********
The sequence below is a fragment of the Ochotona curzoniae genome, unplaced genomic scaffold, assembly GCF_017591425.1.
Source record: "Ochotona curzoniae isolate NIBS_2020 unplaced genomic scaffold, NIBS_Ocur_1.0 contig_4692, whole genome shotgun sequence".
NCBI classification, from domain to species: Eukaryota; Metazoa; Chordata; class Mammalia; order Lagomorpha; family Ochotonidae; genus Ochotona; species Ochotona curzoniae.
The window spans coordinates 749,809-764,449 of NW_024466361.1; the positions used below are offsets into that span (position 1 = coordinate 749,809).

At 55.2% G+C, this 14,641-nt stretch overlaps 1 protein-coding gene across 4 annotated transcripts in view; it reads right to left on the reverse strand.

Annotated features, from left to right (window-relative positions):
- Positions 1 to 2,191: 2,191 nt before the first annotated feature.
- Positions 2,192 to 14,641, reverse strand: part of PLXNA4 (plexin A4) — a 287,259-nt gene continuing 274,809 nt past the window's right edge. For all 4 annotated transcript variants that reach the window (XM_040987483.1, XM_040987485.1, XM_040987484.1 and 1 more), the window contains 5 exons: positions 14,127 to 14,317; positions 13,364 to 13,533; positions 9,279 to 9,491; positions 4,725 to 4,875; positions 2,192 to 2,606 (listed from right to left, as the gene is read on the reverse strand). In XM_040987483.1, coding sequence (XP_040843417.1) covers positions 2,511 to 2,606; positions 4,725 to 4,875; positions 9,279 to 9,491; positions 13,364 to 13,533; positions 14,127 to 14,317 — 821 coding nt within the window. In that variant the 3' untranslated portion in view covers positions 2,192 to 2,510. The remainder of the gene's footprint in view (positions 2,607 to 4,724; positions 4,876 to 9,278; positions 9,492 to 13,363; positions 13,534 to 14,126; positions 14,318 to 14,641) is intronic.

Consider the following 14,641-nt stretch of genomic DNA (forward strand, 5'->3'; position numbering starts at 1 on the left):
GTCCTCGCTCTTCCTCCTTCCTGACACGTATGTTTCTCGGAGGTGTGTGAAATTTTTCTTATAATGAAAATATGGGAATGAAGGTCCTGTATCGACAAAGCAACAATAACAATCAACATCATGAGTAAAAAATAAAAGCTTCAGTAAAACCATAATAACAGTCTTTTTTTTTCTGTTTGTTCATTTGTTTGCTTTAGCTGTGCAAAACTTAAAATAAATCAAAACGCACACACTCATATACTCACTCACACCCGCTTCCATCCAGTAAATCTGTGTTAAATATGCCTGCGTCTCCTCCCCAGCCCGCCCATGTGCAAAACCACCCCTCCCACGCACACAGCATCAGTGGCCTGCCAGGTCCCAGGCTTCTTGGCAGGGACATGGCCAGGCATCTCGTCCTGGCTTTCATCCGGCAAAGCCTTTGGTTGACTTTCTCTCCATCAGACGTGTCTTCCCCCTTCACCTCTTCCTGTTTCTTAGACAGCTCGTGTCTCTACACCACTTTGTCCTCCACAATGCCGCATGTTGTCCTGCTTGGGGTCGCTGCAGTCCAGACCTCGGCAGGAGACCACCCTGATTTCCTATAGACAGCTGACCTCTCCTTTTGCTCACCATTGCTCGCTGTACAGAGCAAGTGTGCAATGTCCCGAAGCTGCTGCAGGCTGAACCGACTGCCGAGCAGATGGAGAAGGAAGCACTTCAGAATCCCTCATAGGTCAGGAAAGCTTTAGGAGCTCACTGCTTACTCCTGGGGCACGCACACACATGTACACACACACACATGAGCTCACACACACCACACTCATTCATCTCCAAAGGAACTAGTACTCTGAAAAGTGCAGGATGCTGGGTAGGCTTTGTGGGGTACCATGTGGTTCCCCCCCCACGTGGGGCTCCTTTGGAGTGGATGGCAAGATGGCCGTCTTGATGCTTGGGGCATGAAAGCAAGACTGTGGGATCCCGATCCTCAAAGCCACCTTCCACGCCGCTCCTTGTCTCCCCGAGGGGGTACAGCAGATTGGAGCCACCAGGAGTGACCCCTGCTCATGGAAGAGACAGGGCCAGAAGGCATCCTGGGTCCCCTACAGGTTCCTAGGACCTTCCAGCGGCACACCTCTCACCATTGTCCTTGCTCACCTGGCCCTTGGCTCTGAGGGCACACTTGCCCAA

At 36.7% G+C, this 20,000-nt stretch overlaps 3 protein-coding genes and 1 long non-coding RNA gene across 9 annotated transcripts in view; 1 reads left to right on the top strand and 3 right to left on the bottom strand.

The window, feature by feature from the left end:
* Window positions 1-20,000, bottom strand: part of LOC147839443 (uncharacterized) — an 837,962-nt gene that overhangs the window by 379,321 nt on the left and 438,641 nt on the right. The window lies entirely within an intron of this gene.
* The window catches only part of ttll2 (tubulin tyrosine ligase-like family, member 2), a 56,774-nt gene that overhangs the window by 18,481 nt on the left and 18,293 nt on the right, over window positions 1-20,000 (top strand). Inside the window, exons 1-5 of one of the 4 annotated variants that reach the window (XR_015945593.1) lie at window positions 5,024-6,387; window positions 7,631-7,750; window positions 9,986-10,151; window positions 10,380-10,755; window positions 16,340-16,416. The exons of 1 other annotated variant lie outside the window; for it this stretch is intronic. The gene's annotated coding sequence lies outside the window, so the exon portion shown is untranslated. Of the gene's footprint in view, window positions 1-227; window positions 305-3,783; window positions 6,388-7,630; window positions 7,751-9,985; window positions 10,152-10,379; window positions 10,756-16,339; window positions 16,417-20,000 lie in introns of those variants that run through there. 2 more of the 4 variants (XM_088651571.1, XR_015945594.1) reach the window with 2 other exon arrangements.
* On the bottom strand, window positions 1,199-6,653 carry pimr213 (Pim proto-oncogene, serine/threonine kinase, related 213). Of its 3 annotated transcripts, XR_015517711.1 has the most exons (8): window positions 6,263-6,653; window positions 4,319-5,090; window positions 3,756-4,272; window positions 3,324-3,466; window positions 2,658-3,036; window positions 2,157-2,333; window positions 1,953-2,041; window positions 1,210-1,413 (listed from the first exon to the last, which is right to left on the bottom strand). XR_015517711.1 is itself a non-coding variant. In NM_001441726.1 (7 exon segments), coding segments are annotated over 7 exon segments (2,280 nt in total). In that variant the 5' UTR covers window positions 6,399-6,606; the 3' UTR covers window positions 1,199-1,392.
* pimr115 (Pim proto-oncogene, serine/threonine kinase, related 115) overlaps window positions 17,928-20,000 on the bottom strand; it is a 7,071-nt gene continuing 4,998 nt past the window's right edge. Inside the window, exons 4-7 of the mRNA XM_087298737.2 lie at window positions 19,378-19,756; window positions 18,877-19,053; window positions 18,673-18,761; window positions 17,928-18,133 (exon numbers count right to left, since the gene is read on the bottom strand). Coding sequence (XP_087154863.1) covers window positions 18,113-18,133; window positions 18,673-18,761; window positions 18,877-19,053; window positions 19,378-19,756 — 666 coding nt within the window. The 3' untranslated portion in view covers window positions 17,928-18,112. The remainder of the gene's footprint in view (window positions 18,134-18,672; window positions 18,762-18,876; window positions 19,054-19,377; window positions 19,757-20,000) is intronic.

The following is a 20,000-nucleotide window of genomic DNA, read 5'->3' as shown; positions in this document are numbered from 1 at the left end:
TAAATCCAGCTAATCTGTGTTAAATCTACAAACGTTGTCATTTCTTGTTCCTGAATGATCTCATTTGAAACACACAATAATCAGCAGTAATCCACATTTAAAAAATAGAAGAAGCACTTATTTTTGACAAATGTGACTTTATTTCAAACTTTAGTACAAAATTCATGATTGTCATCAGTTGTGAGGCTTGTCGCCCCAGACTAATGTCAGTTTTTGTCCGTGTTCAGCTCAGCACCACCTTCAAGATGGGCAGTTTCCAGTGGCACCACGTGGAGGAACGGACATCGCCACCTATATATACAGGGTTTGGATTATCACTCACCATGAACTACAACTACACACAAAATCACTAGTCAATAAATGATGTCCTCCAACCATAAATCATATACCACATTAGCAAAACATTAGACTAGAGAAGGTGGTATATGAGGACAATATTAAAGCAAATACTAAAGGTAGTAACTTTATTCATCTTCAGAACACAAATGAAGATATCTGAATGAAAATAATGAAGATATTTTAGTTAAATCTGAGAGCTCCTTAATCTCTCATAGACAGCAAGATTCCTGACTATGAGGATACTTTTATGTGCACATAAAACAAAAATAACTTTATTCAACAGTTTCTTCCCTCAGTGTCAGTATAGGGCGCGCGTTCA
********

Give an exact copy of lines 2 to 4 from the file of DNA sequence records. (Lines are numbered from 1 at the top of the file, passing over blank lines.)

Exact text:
Source record: "Ochotona curzoniae isolate NIBS_2020 unplaced genomic scaffold, NIBS_Ocur_1.0 contig_4692, whole genome shotgun sequence".
NCBI classification, from domain to species: Eukaryota; Metazoa; Chordata; class Mammalia; order Lagomorpha; family Ochotonidae; genus Ochotona; species Ochotona curzoniae.
The window spans coordinates 749,809-764,449 of NW_024466361.1; the positions used below are offsets into that span (position 1 = coordinate 749,809).